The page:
Michael Gerrard, director of the Sabin Center for Climate Change Law at Columbia University, concurred, saying, “We’ve lost a lot of credibility over the last four years.”
What is feasible on the domestic front?
President Biden has mapped out a $2 trillion clean energy and green jobs plan, has pledged to cut emissions from electricity to zero by 2035, and to achieve net-zero emissions by 2050. With slim majorities in the House and Senate, this will not be easy. And there are only three pathways Biden could take: He can work across the aisle with Congress, work with Congress without bipartisanship, or take executive action.
In addition to rejoining the Paris Agreement on day one, Biden signed an executive order instructing all agencies to review actions taken over the last four years that are inconsistent with his climate policies and to suspend, revise or rescind them. These include the Trump administration’s actions to weaken regulations for methane emissions, fuel economy standards, appliance energy efficiency standards, and hazardous air pollutant standards.
Biden’s executive actions have also revoked Trump’s executive orders that weakened requirements to reduce greenhouse gas emissions from federal operations, sped up environmental reviews, fast-tracked oil and gas pipelines, promoted offshore drilling, and removed protection for national monuments to allow for fossil fuel development. Biden put a moratorium on fossil fuel leasing on federal land and water, directed agencies to curtail fossil fuel subsidies, and restored science to the climate change fight.
He has also revoked the permit for the Keystone XL Pipeline, nullified decisions that cut the size of some national monuments, and reestablished the social cost of carbon that assesses the economic impacts of climate change. In addition, he has directed federal agencies to procure electric and carbon-free vehicles. His order to make climate change a national security priority directs intelligence agencies to evaluate climate security, and the Department of Defense and other agencies to develop plans that take climate change into consideration.
In the webinar, Gerrard said that there are additional actions Biden can take without Congress. He could enable the Bureau of Ocean Energy Management in the Department of the Interior to move forward with approving offshore wind. He can repeal changes Trump made to weaken the National Environmental Policy Act, which requires federal agencies to assess the environmental impacts of the actions they are proposing, and reverse the damage done to the Endangered Species Act.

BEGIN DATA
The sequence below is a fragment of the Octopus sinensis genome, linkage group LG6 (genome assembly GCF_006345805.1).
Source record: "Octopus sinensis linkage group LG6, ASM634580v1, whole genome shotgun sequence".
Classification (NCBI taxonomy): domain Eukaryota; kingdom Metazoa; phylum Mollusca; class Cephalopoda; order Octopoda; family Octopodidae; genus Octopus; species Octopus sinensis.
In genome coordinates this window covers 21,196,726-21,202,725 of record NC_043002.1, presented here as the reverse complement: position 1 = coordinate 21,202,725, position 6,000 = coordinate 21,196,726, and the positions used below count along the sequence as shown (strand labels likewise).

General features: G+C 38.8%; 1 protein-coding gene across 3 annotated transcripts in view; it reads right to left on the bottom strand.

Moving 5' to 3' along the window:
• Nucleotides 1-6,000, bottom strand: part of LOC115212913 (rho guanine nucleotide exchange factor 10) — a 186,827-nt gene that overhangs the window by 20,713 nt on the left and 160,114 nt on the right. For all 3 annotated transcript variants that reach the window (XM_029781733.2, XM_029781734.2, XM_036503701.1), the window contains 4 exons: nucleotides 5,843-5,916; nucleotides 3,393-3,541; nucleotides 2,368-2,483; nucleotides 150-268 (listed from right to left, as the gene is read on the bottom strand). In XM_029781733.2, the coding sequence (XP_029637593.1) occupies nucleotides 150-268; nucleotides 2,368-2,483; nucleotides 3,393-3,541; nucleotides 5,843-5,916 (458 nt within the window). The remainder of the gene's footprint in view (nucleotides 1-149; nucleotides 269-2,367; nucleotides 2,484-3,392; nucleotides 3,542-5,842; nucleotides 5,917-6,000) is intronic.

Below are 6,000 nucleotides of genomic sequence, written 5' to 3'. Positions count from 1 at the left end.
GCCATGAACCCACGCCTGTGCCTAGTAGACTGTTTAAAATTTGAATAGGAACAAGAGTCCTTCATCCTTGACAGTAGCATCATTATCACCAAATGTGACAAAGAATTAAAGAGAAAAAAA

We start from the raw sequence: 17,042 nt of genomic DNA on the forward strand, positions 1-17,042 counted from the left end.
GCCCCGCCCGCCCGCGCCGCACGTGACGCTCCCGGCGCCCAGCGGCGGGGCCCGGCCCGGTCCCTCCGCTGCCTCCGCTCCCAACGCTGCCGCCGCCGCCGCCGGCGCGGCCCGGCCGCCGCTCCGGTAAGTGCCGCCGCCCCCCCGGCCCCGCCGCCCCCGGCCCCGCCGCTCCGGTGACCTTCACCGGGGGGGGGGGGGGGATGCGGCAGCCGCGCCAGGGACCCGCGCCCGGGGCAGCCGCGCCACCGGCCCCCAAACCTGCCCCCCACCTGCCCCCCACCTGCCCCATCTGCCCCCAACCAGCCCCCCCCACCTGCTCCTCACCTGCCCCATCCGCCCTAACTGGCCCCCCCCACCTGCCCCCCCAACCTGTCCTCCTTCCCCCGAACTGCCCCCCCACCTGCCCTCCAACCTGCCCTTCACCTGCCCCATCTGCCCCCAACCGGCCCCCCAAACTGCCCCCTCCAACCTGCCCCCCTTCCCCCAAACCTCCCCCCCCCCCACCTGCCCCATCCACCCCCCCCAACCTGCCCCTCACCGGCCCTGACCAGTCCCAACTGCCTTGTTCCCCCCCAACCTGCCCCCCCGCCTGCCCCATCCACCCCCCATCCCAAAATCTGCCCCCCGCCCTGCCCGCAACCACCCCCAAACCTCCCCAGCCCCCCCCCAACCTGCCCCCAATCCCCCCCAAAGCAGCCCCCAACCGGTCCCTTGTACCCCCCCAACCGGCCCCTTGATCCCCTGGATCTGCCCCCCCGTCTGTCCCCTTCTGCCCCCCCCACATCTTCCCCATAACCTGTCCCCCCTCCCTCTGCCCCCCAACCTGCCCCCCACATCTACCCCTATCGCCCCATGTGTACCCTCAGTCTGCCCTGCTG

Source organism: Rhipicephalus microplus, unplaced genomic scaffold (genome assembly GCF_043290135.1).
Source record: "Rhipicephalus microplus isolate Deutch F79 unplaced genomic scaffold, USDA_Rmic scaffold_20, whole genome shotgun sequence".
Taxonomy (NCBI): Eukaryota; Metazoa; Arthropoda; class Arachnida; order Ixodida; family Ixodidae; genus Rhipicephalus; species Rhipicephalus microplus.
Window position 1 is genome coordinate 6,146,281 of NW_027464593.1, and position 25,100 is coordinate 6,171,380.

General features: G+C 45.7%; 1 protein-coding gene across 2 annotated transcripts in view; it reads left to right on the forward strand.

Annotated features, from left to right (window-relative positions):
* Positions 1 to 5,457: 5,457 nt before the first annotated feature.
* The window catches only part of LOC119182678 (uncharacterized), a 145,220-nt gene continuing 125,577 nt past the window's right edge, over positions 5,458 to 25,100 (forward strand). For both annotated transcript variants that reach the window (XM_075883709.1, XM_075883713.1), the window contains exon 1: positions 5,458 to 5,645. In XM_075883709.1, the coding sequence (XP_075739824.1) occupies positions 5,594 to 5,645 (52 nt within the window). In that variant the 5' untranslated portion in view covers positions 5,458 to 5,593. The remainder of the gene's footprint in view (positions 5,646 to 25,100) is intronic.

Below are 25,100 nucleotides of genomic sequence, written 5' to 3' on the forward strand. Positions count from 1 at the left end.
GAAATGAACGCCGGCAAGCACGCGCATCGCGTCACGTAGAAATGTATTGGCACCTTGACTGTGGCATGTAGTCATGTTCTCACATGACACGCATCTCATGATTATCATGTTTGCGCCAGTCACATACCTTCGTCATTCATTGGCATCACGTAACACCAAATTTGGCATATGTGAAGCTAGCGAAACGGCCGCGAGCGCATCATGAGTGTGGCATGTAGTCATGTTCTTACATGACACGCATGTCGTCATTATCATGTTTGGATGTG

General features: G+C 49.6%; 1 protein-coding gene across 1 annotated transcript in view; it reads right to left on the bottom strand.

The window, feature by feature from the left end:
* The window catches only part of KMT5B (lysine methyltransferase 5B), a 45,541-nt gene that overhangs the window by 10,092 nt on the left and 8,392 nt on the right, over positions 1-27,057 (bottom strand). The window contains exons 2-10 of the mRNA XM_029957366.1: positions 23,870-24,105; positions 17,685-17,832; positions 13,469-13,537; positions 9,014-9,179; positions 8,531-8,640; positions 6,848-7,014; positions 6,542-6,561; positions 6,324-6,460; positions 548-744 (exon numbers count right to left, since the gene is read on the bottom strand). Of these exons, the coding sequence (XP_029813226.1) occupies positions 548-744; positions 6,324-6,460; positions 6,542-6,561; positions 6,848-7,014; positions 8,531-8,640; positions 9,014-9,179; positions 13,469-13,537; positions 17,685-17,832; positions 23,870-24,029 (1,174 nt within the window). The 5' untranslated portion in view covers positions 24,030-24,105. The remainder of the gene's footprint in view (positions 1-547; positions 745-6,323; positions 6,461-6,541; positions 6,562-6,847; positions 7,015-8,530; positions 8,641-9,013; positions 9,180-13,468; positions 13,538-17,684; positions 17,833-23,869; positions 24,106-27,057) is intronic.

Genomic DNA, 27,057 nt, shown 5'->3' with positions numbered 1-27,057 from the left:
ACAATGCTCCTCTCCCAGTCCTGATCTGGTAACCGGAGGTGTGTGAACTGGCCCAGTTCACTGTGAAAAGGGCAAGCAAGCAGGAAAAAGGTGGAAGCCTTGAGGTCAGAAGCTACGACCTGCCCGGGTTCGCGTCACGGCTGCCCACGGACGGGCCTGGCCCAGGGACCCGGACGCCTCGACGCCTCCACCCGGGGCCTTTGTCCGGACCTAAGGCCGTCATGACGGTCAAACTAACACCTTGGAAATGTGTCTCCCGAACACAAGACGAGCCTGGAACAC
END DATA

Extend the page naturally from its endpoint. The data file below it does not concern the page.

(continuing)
With his existing authority alone, Biden could also take action with financial regulations. He could require the Securities and Exchange Commission to strengthen requirements for disclosures by publicly traded corporations of the effects of climate regulation and climate change risks. The Federal Energy Regulatory Commission (FERC), which regulates the electricity and natural gas sectors, could be directed to favor more renewables instead of fossil fuels. And FERC and the Department of Energy could encourage the siting of electric transmission lines for renewables, which will be needed for decarbonization.
Gerrard also suggested that with the support of the House and 51 votes in the Senate (including that of Vice President Harris), Biden could employ the reconciliation process, which allows certain taxes and spending items to be expedited. For example, Biden could adopt taxing and spending measures that encourage renewable energy, including a price on carbon. He could also engage in a massive infrastructure program to build out clean energy.
“I think he’s doing everything that he possibly can within his existing authority,” said Gerrard. “But it’s going to be very difficult to get to zero carbon electricity by 2035, and to net-zero by 2050. Executive authority will take us a good ways there but not cross the finish line.”